Public Safety

Advice from Iowa criminal justice reform panel due in December

Big commutation in Oklahoma could be informative, governor says

Gov. Kim Reynolds lauds Iowa apprenticeship programs during a visit Tuesday to Van Wall Equipment in Nevada, Iowa. Kenyon O’Brien, a Gilbert High School graduate who is an apprentice at Van Wall, joined her. (Kiley Wellendorf/Ames Tribune)
Gov. Kim Reynolds lauds Iowa apprenticeship programs during a visit Tuesday to Van Wall Equipment in Nevada, Iowa. Kenyon O’Brien, a Gilbert High School graduate who is an apprentice at Van Wall, joined her. (Kiley Wellendorf/Ames Tribune)

NEVADA, Iowa — Gov. Kim Reynolds’ office is looking into Oklahoma’s huge inmate release this week to learn more about the process, the governor said during a stop Tuesday at a farm implement dealer.

Her comments followed a news conference where she used the backdrop of Van Wall Equipment in Nevada to celebrate apprenticeships.

On Monday in Oklahoma, 462 inmates detained for drug possession or non-violent crimes had their sentences commuted and went free as part of an effort by the Republican governor there the shake the state’s ranking as the highest incarceration rate in the nation.

In Iowa, Republican Reynolds earlier this year proposed giving felons who completed their sentences a “second chance” by automatically restoring their voting rights. The proposal ran into opposition in the Republican-controlled Legislature, but Reynolds said she’ll try again.

She also has empaneled a task force on criminal justice reform.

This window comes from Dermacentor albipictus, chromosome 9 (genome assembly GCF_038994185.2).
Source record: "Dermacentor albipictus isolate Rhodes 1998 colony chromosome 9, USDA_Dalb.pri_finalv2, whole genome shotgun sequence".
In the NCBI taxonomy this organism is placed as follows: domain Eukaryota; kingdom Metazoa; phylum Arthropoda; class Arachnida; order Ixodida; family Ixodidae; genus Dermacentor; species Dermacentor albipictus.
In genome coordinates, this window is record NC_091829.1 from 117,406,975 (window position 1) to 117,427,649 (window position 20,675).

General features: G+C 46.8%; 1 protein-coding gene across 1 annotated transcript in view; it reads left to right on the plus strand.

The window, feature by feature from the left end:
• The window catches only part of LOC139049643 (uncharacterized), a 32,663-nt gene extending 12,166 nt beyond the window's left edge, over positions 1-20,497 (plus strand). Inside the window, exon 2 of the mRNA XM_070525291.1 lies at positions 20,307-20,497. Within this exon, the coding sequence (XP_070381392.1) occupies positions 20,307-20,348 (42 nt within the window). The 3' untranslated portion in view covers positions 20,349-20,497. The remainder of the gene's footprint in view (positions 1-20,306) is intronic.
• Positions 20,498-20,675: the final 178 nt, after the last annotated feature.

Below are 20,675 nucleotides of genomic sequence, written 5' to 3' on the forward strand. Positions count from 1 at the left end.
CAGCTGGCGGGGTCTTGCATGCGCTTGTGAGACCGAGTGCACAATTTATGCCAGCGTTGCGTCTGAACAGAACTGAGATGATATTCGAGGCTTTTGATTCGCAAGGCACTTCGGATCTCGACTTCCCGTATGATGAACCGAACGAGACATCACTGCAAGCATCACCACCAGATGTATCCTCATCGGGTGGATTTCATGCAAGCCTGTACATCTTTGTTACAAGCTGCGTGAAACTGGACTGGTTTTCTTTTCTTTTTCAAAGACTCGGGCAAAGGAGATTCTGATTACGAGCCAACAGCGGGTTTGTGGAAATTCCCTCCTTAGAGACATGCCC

“There are a lot of states that are working on criminal justice reform, so let’s see what they’re doing, let’s see what makes sense for Iowa and take what they’ve done and adapt it to what we’re trying to do here in the state of Iowa,” she said Tuesday.

The task force is working on a two-part phase with a tight timeline, Reynolds said.

“I’ve asked for them to bring recommendations to me in December, so that’s a lot about recidivism and re-entry and making sure we’re setting them up to be successful,” Reynolds said. “The larger, or the second phase, will be a little bit more complex as we deal with just some of the biases in the system and how we can move forward through that.”

Victims will remain a focal point during the process, Reynolds said.

“We just need to make sure that its balanced and we never lose sight of the victims,” she said.

ARTICLE CONTINUES BELOW ADVERTISEMENT

During her visit to Central Iowa, Reynolds lauded apprenticeship opportunities in Iowa, signing a proclamation to declare next week as registered ‘Apprenticeship Week.’

As of Oct. 30, according to Reynolds, Iowa has nearly 750 active and registered apprenticeship programs and more than 7,600 apprentices. Additionally, Iowa has a total of 14 registered apprenticeship programs, “with more in the queue.”

According to Reynolds, 91 percent of those who complete an apprenticeship are still employed nine months later. The average starting salary for registered apprentices in Iowa is about $60,000 a year.

Give us feedback

We value your trust and work hard to provide fair, accurate coverage. If you have found an error or omission in our reporting, tell us here.

Or if you have a story idea we should look into? Tell us here.

Give us feedback

We value your trust and work hard to provide fair, accurate coverage. If you have found an error or omission in our reporting, tell us here.

Or if you have a story idea we should look into? Tell us here.